British luxury fashion label Burberry reported a better-than-expected rise in second-quarter retail sales after tourists flocked to its London stores to take advantage of the weaker pound, boosting sales in its home market by 30 percent. The company said positive trading in Europe and a “significant out performance in the UK” helped it generate a 2 percent rise in comparable retail sales, its first growth in the measure for four quarters.
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Burberry has been one of the best performing stocks since Britain voted to leave the European Union on June 23, helped by the weaker pound. Its shares are up 35 percent, outperforming the FTSE 100 index by 24 percent.
The company incurs about 40 percent of its costs in Britain, where its makes its famous trench coats, but makes only about 10 percent of its sales in its home market, with more than half of those coming from tourists, analysts estimate.
It said in July that the drop in the value of the pound, if sustained, would boost its adjusted profit for the year by about 90 million pounds.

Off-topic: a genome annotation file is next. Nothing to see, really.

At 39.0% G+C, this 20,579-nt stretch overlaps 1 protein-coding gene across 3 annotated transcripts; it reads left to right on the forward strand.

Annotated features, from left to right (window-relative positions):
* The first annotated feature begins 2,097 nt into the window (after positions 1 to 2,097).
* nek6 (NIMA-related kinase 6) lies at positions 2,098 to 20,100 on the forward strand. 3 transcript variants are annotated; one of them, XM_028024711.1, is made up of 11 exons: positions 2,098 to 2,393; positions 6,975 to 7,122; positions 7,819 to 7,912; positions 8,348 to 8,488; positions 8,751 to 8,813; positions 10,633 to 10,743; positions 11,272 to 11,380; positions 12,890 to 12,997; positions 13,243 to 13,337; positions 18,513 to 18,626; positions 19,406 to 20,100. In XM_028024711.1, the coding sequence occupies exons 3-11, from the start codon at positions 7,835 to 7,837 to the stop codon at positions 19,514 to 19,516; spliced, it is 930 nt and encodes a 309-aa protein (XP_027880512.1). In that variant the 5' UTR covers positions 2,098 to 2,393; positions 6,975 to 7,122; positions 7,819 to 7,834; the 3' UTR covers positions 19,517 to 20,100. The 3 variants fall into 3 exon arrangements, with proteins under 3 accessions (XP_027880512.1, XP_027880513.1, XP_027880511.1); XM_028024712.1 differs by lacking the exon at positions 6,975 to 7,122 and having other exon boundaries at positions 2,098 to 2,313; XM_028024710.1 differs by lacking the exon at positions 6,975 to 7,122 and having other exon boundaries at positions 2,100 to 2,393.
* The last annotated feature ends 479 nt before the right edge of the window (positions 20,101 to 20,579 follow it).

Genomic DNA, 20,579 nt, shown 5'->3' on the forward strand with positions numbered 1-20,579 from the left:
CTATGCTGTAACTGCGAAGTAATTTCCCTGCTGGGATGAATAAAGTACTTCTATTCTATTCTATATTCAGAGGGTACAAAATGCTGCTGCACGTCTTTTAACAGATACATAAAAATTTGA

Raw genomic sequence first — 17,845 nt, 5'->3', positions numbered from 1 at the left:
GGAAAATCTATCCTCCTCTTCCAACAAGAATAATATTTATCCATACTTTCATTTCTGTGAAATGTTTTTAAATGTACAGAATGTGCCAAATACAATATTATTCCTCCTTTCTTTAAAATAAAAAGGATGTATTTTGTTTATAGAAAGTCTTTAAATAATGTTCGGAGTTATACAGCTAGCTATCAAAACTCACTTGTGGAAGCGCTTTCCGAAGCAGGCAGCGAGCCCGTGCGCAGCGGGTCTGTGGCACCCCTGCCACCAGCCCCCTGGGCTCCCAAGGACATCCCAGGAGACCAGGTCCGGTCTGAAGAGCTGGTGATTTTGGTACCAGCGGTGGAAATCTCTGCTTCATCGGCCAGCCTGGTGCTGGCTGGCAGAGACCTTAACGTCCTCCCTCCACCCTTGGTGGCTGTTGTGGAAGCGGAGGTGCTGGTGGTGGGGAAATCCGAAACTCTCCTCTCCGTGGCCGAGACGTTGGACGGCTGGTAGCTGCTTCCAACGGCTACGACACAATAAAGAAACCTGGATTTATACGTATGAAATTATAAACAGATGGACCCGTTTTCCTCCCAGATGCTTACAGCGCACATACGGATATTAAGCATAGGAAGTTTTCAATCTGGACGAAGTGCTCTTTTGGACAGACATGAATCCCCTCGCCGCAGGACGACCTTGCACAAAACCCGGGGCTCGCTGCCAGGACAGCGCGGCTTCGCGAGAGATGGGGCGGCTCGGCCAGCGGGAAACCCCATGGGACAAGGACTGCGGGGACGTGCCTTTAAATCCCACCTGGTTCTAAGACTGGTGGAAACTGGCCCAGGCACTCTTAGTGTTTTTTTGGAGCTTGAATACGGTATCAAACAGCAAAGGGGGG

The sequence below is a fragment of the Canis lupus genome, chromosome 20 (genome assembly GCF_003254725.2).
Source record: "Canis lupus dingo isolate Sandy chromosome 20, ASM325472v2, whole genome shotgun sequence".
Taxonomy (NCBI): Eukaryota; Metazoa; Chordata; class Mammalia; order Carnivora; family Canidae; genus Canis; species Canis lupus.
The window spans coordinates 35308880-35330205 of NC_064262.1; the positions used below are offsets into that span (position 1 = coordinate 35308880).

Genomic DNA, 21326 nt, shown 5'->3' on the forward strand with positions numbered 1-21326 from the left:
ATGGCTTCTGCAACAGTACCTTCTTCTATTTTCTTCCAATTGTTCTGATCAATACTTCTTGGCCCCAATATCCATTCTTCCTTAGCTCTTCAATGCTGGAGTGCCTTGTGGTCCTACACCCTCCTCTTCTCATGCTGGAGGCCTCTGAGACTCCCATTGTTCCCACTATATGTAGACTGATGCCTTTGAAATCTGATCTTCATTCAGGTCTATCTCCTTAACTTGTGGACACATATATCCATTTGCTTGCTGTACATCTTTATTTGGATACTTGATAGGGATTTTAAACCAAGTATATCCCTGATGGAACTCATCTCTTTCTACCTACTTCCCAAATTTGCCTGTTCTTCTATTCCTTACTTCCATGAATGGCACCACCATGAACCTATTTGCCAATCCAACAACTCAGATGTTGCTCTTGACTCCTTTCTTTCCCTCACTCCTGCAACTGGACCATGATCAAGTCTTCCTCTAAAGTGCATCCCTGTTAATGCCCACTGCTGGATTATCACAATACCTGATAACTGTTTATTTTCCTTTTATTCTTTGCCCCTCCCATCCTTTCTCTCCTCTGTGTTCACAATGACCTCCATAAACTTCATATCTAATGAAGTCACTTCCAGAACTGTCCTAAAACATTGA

Total sales for the group fell 4 percent on an underlying basis to 1.16 billion pounds ($1.44 billion) in the six months to end-Sept, as its stores performance was dampened by a fall in wholesale and licensing revenues.
The group, which added actress Lily James to its list of models in the summer, has been working to improve the performance of its stores.
Christopher Bailey will relinquish the chief executive half of his role to Marco Gobbetti from Celine next year, while remaining chief creative officer and becoming president. He said the group was making progress in its self-improvement plan in a retail environment that remained ” challenging”.
“We remain on track to deliver our financial goals,” he said.
Analysts were expecting a 1 percent rise in second-quarter retail. ($1 = 0.8042 pounds)